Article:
My experiences with solvers is that this is the crux.
But if you found Be8 to be the crux then fair enough.







Knowledge that the puzzle is well-formed and no misunderstanding of the puzzle has taken place helps greatly with searching for the solution, in terms of motivation. However, that is not strictly speaking a hint. However, if the requirements are reworded there is a chance that a hint may unintentionally slip.

The philosophical side of puzzles is facinating in its own right. However, regarding our disagreement, I think the bone of contention is whether KB post gave up the crux. One's position will depend on where you believe the crux of the puzzle to lie. To my mind it is the king taking the bishop on e8 which is the crux, and by that definition KB's hint does not "tell all".



Can I say ‘Alls well that ends well’?

starter

Kevin Bonham
17-05-2004, 10:14 PM
Hmmm, this is almost as good as the inaugural goosefest in which Bill and chesslover debated whether I had called chesslover a goose or not for several dozen posts. :rolleyes:

Bill Gletsos
17-05-2004, 11:00 PM
Hmmm, this is almost as good as the inaugural goosefest in which Bill and chesslover debated whether I had called chesslover a goose or not for several dozen posts. :rolleyes:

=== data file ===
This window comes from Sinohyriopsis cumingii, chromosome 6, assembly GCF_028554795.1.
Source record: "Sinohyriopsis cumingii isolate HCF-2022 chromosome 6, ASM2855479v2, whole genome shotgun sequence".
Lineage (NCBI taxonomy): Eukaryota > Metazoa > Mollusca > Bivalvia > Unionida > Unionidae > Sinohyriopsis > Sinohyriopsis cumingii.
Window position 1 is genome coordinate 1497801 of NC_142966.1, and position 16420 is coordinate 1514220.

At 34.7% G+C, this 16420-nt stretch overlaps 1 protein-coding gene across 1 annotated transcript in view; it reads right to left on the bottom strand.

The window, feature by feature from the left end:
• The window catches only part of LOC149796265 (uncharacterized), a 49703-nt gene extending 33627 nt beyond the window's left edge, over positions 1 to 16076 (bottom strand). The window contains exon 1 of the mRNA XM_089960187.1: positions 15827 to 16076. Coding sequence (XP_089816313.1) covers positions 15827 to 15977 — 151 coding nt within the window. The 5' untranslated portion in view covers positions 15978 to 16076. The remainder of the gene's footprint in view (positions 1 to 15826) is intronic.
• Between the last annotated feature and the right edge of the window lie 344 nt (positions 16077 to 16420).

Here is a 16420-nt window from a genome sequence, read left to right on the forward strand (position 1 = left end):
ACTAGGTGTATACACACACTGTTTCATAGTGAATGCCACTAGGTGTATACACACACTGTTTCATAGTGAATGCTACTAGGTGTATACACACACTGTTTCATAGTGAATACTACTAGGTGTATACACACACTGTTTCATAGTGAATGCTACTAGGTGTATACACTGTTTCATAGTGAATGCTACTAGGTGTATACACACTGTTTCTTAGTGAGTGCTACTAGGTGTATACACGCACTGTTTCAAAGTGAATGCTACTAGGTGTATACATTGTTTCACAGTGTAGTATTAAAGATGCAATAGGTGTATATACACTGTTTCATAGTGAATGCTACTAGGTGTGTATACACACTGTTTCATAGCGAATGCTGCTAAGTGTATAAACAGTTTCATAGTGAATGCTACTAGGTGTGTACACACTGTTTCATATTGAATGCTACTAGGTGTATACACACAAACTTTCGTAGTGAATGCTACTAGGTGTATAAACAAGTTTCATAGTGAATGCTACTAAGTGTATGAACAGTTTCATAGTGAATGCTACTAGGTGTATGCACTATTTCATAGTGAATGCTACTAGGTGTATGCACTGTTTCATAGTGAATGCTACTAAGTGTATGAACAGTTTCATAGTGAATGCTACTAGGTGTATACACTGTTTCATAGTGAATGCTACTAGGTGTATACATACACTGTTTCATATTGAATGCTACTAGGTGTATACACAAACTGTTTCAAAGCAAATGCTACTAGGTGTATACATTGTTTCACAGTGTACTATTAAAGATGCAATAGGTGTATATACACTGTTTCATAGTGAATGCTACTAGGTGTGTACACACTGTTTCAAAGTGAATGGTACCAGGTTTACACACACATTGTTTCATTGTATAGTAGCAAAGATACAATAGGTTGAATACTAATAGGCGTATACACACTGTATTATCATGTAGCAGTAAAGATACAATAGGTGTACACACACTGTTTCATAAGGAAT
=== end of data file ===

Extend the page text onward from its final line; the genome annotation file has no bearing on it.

Which you clearly had. ;)

ursogr8
18-05-2004, 08:03 AM
Hmmm, this is almost as good as the inaugural goosefest in which Bill and chesslover debated whether I had called chesslover a goose or not for several dozen posts. :rolleyes:

KB

Ah. But there is a difference.

Chesslover's whatever-it-could-be-called with Bill had no crux, whereas our erudite discussion clearly found the id. of the crux was the root-cause of the different views.

starter

ps So KB, that leads me to describe their whatever-it-could-be-called as just Cruxless panting.

Lucena
18-05-2004, 10:00 PM
ps So KB, that leads me to describe their whatever-it-could-be-called as just Cruxless panting.

That is sooooooooooo not funny :hand: :rolleyes: :wall:

Bill Gletsos
18-05-2004, 10:27 PM
KB

Ah. But there is a difference.

Chesslover's whatever-it-could-be-called with Bill had no crux, whereas our erudite discussion clearly found the id. of the crux was the root-cause of the different views.

starter

ps So KB, that leads me to describe their whatever-it-could-be-called as just Cruxless panting.
Well it is obvious who is having himself on here.
What a goose. :whistle:

ursogr8
25-05-2004, 01:01 PM
Well it is obvious who is having himself on here.
What a goose. :whistle:

hi Bill

Not your normal friendly post by you?
Let me guess, you have not solved the puzzle yet, even after the hints? :(

starter

Bill Gletsos
25-05-2004, 01:07 PM
hi Bill

Not your normal friendly post by you?
Well you and your crux were having yourself on. ;)


Let me guess, you have not solved the puzzle yet, even after the hints? :(
I worked it out just before Kevin posted his hints.
In fact my logic was very similar to his.

hitman84
06-12-2005, 03:19 AM
good one !! it took me 5 min

hitman84
06-12-2005, 04:44 PM
A very nice problem but somebody posted the clue which made it very simple-"tellall"
if you find out the fourth move the rest is a walk in the park!